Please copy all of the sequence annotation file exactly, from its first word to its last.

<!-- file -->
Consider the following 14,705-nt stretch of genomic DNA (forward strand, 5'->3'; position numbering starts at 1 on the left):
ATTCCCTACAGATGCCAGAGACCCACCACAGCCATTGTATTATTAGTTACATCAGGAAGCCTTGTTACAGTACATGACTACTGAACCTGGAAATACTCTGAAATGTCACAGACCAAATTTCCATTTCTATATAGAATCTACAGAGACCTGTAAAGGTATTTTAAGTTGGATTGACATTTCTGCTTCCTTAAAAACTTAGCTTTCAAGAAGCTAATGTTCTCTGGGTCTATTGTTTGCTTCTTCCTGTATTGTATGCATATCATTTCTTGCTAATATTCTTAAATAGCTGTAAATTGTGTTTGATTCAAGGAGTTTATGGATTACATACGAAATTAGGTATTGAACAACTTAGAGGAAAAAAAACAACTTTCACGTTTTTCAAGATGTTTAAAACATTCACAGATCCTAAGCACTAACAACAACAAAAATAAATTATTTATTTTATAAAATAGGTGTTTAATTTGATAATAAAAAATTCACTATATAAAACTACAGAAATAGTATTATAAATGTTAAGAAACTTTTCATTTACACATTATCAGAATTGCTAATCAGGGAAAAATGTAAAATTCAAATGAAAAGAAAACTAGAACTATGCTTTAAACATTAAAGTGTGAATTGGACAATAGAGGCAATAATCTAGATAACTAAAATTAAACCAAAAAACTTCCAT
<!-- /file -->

Consider the following 14,705-nt stretch of genomic DNA (forward strand, 5'->3'; position numbering starts at 1 on the left):
ATTCCCTACAGATGCCAGAGACCCACCACAGCCATTGTATTATTAGTTACATCAGGAAGCCTTGTTACAGTACATGACTACTGAACCTGGAAATACTCTGAAATGTCACAGACCAAATTTCCATTTCTATATAGAATCTACAGAGACCTGTAAAGGTATTTTAAGTTGGATTGACATTTCTGCTTCCTTAAAAACTTAGCTTTCAAGAAGCTAATGTTCTCTGGGTCTATTGTTTGCTTCTTCCTGTATTGTATGCATATCATTTCTTGCTAATATTCTTAAATAGCTGTAAATTGTGTTTGATTCAAGGAGTTTATGGATTACATACGAAATTAGGTATTGAACAACTTAGAGGAAAAAAAACAACTTTCACGTTTTTCAAGATGTTTAAAACATTCACAGATCCTAAGCACTAACAACAACAAAAATAAATTATTTATTTTATAAAATAGGTGTTTAATTTGATAATAAAAAATTCACTATATAAAACTACAGAAATAGTATTATAAATGTTAAGAAACTTTTCATTTACACATTATCAGAATTGCTAATCAGGGAAAAATGTAAAATTCAAATGAAAAGAAAACTAGAACTATGCTTTAAACATTAAAGTGTGAATTGGACAATAGAGGCAATAATCTAGATAACTAAAATTAAACCAAAAAACTTCCAT